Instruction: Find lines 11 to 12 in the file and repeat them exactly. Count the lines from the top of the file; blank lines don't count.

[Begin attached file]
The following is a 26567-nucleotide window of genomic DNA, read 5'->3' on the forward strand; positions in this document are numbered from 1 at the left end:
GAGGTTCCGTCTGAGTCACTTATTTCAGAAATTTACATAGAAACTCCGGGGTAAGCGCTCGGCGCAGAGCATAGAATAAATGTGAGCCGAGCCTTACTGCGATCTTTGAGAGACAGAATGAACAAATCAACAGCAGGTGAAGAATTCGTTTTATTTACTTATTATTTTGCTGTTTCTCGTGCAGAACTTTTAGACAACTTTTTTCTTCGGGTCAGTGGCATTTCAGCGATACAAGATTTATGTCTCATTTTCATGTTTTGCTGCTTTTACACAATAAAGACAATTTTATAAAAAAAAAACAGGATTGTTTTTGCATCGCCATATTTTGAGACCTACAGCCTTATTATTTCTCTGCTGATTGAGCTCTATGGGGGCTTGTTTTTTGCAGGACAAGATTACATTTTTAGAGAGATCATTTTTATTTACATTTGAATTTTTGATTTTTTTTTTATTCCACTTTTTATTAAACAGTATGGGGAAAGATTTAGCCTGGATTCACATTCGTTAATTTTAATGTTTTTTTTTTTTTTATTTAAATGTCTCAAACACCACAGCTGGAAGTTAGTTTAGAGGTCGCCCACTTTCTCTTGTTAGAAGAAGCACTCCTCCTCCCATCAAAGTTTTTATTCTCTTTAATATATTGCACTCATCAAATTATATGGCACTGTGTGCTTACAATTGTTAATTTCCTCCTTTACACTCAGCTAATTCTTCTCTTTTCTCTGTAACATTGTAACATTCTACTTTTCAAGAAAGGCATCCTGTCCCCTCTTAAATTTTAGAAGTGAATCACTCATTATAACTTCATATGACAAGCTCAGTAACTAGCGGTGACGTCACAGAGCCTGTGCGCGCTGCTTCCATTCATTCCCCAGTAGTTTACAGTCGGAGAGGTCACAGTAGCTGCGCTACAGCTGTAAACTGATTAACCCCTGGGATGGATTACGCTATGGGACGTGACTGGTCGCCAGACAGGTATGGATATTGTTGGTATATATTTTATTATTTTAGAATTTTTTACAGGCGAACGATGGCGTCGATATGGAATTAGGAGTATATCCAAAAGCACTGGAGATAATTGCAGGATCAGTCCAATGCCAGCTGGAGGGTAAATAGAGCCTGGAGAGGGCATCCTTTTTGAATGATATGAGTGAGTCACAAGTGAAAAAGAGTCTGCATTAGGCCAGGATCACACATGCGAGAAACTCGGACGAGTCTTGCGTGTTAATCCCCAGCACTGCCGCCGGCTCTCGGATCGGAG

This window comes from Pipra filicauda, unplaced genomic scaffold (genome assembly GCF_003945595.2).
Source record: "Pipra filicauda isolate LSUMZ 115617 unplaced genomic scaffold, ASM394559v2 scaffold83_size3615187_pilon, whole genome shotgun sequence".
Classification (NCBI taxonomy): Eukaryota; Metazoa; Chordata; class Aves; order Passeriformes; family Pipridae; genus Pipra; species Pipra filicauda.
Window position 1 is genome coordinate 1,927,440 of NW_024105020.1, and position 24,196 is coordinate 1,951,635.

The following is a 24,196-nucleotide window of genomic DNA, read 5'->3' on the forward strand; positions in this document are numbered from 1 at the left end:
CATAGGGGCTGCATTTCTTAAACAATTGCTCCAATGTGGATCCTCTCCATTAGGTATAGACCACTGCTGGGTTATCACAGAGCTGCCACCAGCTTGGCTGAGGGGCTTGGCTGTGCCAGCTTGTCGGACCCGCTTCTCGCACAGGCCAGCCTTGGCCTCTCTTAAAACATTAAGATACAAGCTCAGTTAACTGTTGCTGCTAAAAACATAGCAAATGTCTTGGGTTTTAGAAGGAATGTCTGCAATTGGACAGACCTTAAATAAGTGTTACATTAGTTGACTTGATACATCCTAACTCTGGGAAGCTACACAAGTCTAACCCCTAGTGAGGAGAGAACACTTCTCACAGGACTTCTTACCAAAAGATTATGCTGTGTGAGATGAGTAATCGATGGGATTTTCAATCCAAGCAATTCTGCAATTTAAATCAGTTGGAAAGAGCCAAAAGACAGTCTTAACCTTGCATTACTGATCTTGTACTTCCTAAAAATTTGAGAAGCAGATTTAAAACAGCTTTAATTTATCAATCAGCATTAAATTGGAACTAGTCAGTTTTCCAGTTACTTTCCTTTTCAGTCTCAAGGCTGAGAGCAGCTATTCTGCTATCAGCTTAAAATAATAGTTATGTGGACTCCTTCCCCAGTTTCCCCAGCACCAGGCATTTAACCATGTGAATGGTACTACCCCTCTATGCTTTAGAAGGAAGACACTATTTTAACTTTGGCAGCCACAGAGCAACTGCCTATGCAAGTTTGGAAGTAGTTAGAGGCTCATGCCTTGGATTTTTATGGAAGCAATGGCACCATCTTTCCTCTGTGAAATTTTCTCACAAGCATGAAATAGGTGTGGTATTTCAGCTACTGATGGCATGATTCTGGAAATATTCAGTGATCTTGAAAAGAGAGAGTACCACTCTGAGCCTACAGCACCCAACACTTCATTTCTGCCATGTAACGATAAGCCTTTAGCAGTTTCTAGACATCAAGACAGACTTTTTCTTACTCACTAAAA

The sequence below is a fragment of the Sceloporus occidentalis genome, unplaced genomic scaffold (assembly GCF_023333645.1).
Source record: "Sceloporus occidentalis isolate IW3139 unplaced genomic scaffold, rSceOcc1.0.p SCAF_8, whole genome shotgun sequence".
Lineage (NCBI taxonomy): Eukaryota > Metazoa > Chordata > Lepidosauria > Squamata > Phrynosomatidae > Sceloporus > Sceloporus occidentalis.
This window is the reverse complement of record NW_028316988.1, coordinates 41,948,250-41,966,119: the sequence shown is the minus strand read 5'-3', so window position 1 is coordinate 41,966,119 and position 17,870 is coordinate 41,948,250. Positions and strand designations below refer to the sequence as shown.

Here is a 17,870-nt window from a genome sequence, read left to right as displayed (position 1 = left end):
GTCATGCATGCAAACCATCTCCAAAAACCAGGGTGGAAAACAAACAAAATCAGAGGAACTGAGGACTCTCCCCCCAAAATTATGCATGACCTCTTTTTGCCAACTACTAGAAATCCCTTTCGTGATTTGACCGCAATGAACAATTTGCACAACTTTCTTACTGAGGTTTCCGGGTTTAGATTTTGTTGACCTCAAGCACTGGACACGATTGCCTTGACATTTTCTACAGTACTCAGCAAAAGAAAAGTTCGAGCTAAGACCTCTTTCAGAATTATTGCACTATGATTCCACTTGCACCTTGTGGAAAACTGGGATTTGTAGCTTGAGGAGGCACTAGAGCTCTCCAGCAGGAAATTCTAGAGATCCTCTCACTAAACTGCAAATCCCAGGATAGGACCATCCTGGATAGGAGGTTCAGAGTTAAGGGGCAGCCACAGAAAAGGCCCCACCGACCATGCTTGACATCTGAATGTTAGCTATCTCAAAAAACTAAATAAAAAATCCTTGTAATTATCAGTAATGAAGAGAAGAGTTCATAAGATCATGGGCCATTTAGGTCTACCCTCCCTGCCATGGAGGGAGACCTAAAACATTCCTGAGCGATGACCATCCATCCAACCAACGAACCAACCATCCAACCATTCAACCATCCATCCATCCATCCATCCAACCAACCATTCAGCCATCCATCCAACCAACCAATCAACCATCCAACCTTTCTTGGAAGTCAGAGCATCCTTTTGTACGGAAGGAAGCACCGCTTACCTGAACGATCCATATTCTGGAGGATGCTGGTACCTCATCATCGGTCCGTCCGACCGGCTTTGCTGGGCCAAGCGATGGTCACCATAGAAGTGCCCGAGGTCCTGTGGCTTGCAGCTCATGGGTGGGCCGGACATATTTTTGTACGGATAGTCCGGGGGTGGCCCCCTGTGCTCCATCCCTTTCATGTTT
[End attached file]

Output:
Lineage (NCBI taxonomy): Eukaryota > Metazoa > Chordata > Lepidosauria > Squamata > Phrynosomatidae > Sceloporus > Sceloporus occidentalis.
This window is the reverse complement of record NW_028316988.1, coordinates 41,948,250-41,966,119: the sequence shown is the minus strand read 5'-3', so window position 1 is coordinate 41,966,119 and position 17,870 is coordinate 41,948,250. Positions and strand designations below refer to the sequence as shown.